Every journalist is driven by the thrill of the chase. The discovery of new stuff is Drapers’ quarry, whether we’re chasing a retail opening, scoping next season’s trends, or pounding the pavement in pursuit of the latest looks.
But despite our best intentions, new trends are not always what sells and with credit crunch economics informing most of our business decisions, the power of the brand has loomed back into the fray.
While we fashion folk would love to believe we’re surrounded by a population of Beckhams, eager to latch on to a hot trend, even the more fashion-informed men only take a punt on a trend if their favourite brand says it’s OK and then only after their coolest mate has taken the plunge.
The most successful menswear and young fashion buyers have been wise to this for seasons. Rather than relentlessly chase trend-led sales these retailers have built their businesses supporting brands that sell and have an easy to identify design personality.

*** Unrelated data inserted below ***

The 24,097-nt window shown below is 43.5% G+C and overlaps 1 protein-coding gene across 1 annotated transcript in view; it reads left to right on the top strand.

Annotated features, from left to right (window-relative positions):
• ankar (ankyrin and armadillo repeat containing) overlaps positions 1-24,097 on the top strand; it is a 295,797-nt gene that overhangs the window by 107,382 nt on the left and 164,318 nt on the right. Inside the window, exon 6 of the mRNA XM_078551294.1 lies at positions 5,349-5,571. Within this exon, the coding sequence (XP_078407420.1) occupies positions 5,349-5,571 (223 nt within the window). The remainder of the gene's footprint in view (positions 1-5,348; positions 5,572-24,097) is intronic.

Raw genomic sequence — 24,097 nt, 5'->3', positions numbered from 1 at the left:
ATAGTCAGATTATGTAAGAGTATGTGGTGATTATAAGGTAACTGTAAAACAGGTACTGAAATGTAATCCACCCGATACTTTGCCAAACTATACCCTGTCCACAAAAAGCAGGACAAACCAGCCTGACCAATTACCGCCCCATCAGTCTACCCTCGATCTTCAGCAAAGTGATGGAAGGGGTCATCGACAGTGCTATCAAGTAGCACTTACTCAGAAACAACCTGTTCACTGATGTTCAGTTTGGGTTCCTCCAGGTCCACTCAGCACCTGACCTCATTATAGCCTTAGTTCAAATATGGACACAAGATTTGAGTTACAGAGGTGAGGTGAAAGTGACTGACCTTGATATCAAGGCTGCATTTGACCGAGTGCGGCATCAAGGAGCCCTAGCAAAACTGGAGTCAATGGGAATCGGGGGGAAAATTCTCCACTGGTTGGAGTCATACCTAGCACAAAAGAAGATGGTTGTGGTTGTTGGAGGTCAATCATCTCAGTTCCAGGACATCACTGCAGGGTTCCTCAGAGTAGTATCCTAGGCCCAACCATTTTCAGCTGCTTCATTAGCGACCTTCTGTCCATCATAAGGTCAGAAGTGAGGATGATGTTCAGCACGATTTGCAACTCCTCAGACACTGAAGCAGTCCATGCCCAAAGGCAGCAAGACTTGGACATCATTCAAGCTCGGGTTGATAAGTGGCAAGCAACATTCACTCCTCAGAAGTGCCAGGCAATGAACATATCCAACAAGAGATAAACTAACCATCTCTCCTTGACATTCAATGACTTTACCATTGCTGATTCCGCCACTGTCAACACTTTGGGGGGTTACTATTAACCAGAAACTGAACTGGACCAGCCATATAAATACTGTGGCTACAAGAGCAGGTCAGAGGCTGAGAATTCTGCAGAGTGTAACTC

Take G-Star, which never strays too far from its military/utility handwriting. Here is a business whose anchor style, the articulated-knee Elwood jean, has appeared every season (albeit with a few tweaks) since the brand’s launch, yet remains a best-selling item for G-Star stockists.
Retailers now need to weigh up their brand winners and losers. Now is the time to make some tough decisions around lesser performing brands. Work out what it is about the winning collections that turns customers on. If those brands are ticking all the right boxes when it comes to marketing, deliveries and payment, then back them with your buying budget.
Khabi Mirza is fashion and features editor for Drapers